Here's how a unique blend of indigenous African oils is a perfect treat for natural hair

Mantshadi and Karabo Mokoena co-founders of natural haircare products Nalane Group.
Mantshadi and Karabo Mokoena co-founders of natural haircare products Nalane Group.
Image: Supplied.

When Mantshadi Mokoena (33) struggled to find haircare products suitable for her hair, she started making her own.

In 2014 she launched the Nalane Group, with her younger sister Karabo, to produce natural haircare products under the Nalane ea Africa brand.

“The haircare range is infused with a unique blend of indigenous African oils that nourish and strengthen natural coils. All five products are essential for moisturising ethnic hair and making it manageable,” Mokoena said.

“We started testing the market in 2013 when we handed out samples to family and friends who wanted to know what my secret was for keeping my hair healthy,” she added.

Her dream of running a haircare company become a reality when Nalane ea Afrika won R250 000 in the Tabalaza Youth Development programme, which is hosted by the Free State Department of Economic, Small Business Development, Tourism and Environmental Affairs.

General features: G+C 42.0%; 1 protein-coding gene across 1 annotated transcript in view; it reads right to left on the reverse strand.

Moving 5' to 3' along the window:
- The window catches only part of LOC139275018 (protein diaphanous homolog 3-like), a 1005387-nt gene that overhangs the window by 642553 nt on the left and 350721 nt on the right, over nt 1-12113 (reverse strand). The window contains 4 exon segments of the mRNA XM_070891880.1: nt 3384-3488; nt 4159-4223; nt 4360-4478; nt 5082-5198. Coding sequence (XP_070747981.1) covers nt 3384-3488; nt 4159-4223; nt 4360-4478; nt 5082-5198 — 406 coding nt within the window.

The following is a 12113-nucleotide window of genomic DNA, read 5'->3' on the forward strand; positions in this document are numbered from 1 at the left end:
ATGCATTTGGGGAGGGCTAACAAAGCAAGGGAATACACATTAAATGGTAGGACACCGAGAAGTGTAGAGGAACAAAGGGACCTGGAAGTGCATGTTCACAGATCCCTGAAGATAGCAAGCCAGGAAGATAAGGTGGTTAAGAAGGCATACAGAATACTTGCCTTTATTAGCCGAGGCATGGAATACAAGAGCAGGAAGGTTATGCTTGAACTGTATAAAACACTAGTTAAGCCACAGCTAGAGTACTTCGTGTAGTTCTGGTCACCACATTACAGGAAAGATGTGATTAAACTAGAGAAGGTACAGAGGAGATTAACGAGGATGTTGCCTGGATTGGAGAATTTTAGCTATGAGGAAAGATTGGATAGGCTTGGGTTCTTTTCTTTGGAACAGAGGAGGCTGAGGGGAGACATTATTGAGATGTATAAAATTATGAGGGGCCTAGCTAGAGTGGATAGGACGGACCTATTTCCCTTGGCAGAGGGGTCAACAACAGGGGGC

The Mokoena sisters are based in Gauteng, due to other employment and studies, but the bulk of their clients are in the Free State where they have employed four distributors. The sisters look after the company’s Gauteng clients and sales have increased over the past five years.

Nalane Group also sells its products via an online store to ensure that South Africans and clients abroad have access to them.

“There is a big need for African products for Africans around the world. The challenge is always how to get the products to them. We recently listed our products in an online store for the United States and Canadian markets. Previously, we had to rely on family or friends travelling abroad to carry the products for us, so this has made it a lot easier,” she said.

Mokoena has encouraged budding entrepreneurs to not give up on their dreams, regardless of the challenges they face.

“The process to get assistance can take time, but our government is here to help us. We need to do our bit and come up with products and services that are bankable, instead of focusing on what is quick and easy,” said Mokoena.

-This article was originally published in the GCIS Vuk'uzenzele.

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